“Keystone XL was a project that would support the expansion production of one of the dirtiest sources of oil in the world at a time when climate science was clear we needed to transition away from fossil fuels,” said Swift, noting that the pipeline would have supported new production beyond 2050—when the Paris Agreement envisions the world weaning itself off oil.
“I’ve never seen a credible effort to show that tar sands expansion was consistent with a global market consistent with 1.5 C,” he said.
But Biden’s decision leaves the Canadian province of Alberta with more than $1 billion in taxpayer losses at a time when the new president is seeking to reset relationships with U.S. allies. And GOP lawmakers claimed that yesterday’s decision would cost jobs on both sides of the border.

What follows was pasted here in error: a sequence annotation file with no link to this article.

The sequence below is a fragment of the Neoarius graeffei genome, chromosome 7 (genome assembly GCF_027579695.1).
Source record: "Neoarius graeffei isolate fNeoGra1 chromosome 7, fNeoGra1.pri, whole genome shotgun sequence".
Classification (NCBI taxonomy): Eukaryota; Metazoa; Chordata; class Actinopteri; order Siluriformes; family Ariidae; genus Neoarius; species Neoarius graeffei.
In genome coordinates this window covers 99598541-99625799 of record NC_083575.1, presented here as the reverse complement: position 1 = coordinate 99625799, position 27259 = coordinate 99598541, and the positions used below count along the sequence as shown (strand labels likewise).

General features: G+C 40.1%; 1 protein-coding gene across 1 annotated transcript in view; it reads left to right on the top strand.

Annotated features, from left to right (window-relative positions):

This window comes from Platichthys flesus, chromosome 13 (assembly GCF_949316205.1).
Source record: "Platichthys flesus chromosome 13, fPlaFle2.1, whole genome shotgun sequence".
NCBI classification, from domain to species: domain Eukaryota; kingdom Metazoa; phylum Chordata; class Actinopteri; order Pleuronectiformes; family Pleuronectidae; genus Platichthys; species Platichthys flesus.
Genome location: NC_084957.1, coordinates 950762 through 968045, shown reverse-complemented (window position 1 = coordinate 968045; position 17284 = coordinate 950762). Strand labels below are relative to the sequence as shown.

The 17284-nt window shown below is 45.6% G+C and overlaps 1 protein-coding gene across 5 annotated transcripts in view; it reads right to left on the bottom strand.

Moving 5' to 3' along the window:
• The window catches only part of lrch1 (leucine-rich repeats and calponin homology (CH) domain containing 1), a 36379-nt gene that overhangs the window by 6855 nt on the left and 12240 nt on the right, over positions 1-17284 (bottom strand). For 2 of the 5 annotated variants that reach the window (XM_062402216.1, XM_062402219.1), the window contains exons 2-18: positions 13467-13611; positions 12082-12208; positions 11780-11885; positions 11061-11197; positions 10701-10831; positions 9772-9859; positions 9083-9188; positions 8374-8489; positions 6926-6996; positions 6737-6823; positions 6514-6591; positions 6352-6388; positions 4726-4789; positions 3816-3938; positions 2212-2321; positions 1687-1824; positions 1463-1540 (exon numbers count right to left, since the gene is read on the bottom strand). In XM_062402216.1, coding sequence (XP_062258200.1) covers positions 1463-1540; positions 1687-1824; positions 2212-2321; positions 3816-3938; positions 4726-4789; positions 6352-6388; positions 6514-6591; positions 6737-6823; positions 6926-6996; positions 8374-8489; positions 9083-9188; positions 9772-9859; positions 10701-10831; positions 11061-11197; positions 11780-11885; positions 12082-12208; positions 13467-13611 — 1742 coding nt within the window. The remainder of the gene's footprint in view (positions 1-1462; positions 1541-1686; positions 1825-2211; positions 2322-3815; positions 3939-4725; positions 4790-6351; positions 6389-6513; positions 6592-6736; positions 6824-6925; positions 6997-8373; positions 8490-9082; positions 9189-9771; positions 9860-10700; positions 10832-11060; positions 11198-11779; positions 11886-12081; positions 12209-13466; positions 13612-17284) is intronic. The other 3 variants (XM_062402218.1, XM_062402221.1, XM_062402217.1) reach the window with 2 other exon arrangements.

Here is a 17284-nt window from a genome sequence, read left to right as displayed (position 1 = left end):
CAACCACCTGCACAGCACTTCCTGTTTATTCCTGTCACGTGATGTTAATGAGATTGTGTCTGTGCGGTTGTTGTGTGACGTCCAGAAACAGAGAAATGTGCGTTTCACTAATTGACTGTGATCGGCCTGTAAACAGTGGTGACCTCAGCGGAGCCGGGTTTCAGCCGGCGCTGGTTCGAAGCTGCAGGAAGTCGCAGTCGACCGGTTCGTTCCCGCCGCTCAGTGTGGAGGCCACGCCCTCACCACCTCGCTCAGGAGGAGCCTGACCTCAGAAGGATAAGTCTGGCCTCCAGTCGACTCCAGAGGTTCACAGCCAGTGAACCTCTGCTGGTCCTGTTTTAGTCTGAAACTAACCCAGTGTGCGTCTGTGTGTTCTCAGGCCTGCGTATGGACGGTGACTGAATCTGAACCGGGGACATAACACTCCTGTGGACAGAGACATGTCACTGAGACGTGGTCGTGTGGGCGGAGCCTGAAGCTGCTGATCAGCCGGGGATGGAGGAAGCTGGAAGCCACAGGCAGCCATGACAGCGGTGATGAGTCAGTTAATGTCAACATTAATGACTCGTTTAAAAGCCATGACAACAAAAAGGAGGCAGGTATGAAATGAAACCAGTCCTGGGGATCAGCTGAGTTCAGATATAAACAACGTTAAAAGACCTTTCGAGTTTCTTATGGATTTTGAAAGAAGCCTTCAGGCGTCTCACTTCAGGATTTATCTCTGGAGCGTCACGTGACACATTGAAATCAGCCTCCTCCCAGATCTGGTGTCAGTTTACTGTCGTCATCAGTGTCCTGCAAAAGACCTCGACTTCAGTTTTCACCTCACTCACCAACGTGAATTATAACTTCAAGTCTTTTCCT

“President-elect Biden’s actions will not end our need for oil from our strongest ally, Canada. Instead, it will cost jobs, result in more shipments of oil by rail and make America even more vulnerable to OPEC and foreign adversaries, like Russia,” said Sen. John Barrasso (R-Wyo.) in a statement.
The Biden administration has telegraphed its plans to reverse four years of deregulatory and anti-science policymaking at EPA. And before yesterday’s swearing-in at the U.S. Capitol, the Biden team circulated a hit list of agency actions slated for “review,” including at EPA.
These include the Trump EPA’s eleventh-hour effort to make future greenhouse gas regulations contingent on a sector contributing at least 3% of overall U.S. emissions (Climatewire, Jan. 13).